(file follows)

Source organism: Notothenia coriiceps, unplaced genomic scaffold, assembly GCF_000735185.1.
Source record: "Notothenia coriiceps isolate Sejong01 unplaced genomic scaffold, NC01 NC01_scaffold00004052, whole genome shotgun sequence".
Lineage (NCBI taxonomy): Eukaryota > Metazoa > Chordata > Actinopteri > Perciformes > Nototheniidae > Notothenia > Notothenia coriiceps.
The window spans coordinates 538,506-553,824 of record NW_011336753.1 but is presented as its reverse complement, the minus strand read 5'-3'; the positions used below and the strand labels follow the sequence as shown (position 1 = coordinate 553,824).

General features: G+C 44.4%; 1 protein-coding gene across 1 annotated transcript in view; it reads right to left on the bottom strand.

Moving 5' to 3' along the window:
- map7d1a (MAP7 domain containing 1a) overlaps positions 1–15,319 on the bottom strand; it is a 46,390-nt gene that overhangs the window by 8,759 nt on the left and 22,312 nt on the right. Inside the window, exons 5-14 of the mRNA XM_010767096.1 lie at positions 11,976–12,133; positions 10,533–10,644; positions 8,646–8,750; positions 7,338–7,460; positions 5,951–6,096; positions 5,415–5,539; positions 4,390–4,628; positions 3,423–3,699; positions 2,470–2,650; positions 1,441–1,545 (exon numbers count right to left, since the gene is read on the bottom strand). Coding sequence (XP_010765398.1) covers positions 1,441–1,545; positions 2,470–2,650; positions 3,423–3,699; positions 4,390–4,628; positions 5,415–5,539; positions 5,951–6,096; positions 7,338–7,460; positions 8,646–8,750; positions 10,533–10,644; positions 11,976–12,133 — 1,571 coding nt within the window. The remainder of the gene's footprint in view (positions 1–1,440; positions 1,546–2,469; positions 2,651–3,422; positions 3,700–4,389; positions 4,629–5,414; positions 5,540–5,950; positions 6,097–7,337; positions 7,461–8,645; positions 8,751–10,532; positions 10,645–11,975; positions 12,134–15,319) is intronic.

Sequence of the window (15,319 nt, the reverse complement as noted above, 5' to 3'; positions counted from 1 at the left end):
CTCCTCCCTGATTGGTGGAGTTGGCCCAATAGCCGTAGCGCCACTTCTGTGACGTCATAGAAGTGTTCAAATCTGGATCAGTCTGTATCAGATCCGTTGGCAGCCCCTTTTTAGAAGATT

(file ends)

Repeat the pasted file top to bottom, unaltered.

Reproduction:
Source organism: Notothenia coriiceps, unplaced genomic scaffold, assembly GCF_000735185.1.
Source record: "Notothenia coriiceps isolate Sejong01 unplaced genomic scaffold, NC01 NC01_scaffold00004052, whole genome shotgun sequence".
Lineage (NCBI taxonomy): Eukaryota > Metazoa > Chordata > Actinopteri > Perciformes > Nototheniidae > Notothenia > Notothenia coriiceps.
The window spans coordinates 538,506-553,824 of record NW_011336753.1 but is presented as its reverse complement, the minus strand read 5'-3'; the positions used below and the strand labels follow the sequence as shown (position 1 = coordinate 553,824).

General features: G+C 44.4%; 1 protein-coding gene across 1 annotated transcript in view; it reads right to left on the bottom strand.

Moving 5' to 3' along the window:
- map7d1a (MAP7 domain containing 1a) overlaps positions 1–15,319 on the bottom strand; it is a 46,390-nt gene that overhangs the window by 8,759 nt on the left and 22,312 nt on the right. Inside the window, exons 5-14 of the mRNA XM_010767096.1 lie at positions 11,976–12,133; positions 10,533–10,644; positions 8,646–8,750; positions 7,338–7,460; positions 5,951–6,096; positions 5,415–5,539; positions 4,390–4,628; positions 3,423–3,699; positions 2,470–2,650; positions 1,441–1,545 (exon numbers count right to left, since the gene is read on the bottom strand). Coding sequence (XP_010765398.1) covers positions 1,441–1,545; positions 2,470–2,650; positions 3,423–3,699; positions 4,390–4,628; positions 5,415–5,539; positions 5,951–6,096; positions 7,338–7,460; positions 8,646–8,750; positions 10,533–10,644; positions 11,976–12,133 — 1,571 coding nt within the window. The remainder of the gene's footprint in view (positions 1–1,440; positions 1,546–2,469; positions 2,651–3,422; positions 3,700–4,389; positions 4,629–5,414; positions 5,540–5,950; positions 6,097–7,337; positions 7,461–8,645; positions 8,751–10,532; positions 10,645–11,975; positions 12,134–15,319) is intronic.

Sequence of the window (15,319 nt, the reverse complement as noted above, 5' to 3'; positions counted from 1 at the left end):
CTCCTCCCTGATTGGTGGAGTTGGCCCAATAGCCGTAGCGCCACTTCTGTGACGTCATAGAAGTGTTCAAATCTGGATCAGTCTGTATCAGATCCGTTGGCAGCCCCTTTTTAGAAGATT